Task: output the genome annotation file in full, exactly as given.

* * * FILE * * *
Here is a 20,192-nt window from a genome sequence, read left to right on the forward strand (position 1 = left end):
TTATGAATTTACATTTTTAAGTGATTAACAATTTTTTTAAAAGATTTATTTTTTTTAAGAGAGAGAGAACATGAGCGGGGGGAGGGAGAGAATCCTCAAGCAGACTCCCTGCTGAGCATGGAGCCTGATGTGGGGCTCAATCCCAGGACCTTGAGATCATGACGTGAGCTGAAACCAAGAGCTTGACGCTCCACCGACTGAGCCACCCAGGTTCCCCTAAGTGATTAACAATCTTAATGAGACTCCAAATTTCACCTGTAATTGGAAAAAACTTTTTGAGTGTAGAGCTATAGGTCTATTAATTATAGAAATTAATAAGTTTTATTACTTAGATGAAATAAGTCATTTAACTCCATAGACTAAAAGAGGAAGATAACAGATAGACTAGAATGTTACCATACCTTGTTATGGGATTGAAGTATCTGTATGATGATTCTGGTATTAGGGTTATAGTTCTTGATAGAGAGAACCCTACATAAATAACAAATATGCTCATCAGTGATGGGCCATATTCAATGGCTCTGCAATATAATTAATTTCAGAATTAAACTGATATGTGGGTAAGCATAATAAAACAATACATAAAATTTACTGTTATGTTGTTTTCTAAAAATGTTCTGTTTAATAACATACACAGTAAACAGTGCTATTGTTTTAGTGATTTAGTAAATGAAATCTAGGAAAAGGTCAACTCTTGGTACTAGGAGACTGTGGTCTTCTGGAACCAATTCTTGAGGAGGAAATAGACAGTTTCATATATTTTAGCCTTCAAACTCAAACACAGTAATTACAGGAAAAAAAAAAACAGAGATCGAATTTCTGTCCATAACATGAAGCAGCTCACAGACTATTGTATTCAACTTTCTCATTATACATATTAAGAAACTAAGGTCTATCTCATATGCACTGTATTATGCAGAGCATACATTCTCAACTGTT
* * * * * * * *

Here is a 20,192-nt window from a genome sequence, read left to right on the forward strand (position 1 = left end):
TTATGAATTTACATTTTTAAGTGATTAACAATTTTTTTAAAAGATTTATTTTTTTTAAGAGAGAGAGAACATGAGCGGGGGGAGGGAGAGAATCCTCAAGCAGACTCCCTGCTGAGCATGGAGCCTGATGTGGGGCTCAATCCCAGGACCTTGAGATCATGACGTGAGCTGAAACCAAGAGCTTGACGCTCCACCGACTGAGCCACCCAGGTTCCCCTAAGTGATTAACAATCTTAATGAGACTCCAAATTTCACCTGTAATTGGAAAAAACTTTTTGAGTGTAGAGCTATAGGTCTATTAATTATAGAAATTAATAAGTTTTATTACTTAGATGAAATAAGTCATTTAACTCCATAGACTAAAAGAGGAAGATAACAGATAGACTAGAATGTTACCATACCTTGTTATGGGATTGAAGTATCTGTATGATGATTCTGGTATTAGGGTTATAGTTCTTGATAGAGAGAACCCTACATAAATAACAAATATGCTCATCAGTGATGGGCCATATTCAATGGCTCTGCAATATAATTAATTTCAGAATTAAACTGATATGTGGGTAAGCATAATAAAACAATACATAAAATTTACTGTTATGTTGTTTTCTAAAAATGTTCTGTTTAATAACATACACAGTAAACAGTGCTATTGTTTTAGTGATTTAGTAAATGAAATCTAGGAAAAGGTCAACTCTTGGTACTAGGAGACTGTGGTCTTCTGGAACCAATTCTTGAGGAGGAAATAGACAGTTTCATATATTTTAGCCTTCAAACTCAAACACAGTAATTACAGGAAAAAAAAAAACAGAGATCGAATTTCTGTCCATAACATGAAGCAGCTCACAGACTATTGTATTCAACTTTCTCATTATACATATTAAGAAACTAAGGTCTATCTCATATGCACTGTATTATGCAGAGCATACATTCTCAACTGTT